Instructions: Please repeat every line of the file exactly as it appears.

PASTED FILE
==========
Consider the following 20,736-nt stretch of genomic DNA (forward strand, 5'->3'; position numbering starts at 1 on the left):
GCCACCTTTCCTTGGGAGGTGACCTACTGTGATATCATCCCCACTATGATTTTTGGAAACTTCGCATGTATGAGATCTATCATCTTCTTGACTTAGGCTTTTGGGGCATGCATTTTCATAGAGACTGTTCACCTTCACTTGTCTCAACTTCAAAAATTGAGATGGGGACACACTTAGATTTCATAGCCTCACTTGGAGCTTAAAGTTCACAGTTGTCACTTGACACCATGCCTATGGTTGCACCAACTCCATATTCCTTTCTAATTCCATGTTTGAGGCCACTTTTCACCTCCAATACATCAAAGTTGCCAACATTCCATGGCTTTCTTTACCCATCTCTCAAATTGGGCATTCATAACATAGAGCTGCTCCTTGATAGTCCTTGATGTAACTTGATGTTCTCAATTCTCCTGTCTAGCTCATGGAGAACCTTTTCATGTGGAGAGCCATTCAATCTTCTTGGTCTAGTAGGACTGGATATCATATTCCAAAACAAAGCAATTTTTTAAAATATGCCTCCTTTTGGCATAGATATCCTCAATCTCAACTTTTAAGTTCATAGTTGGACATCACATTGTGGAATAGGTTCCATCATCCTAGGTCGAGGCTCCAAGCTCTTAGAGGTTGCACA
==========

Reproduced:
Consider the following 20,736-nt stretch of genomic DNA (forward strand, 5'->3'; position numbering starts at 1 on the left):
GCCACCTTTCCTTGGGAGGTGACCTACTGTGATATCATCCCCACTATGATTTTTGGAAACTTCGCATGTATGAGATCTATCATCTTCTTGACTTAGGCTTTTGGGGCATGCATTTTCATAGAGACTGTTCACCTTCACTTGTCTCAACTTCAAAAATTGAGATGGGGACACACTTAGATTTCATAGCCTCACTTGGAGCTTAAAGTTCACAGTTGTCACTTGACACCATGCCTATGGTTGCACCAACTCCATATTCCTTTCTAATTCCATGTTTGAGGCCACTTTTCACCTCCAATACATCAAAGTTGCCAACATTCCATGGCTTTCTTTACCCATCTCTCAAATTGGGCATTCATAACATAGAGCTGCTCCTTGATAGTCCTTGATGTAACTTGATGTTCTCAATTCTCCTGTCTAGCTCATGGAGAACCTTTTCATGTGGAGAGCCATTCAATCTTCTTGGTCTAGTAGGACTGGATATCATATTCCAAAACAAAGCAATTTTTTAAAATATGCCTCCTTTTGGCATAGATATCCTCAATCTCAACTTTTAAGTTCATAGTTGGACATCACATTGTGGAATAGGTTCCATCATCCTAGGTCGAGGCTCCAAGCTCTTAGAGGTTGCACA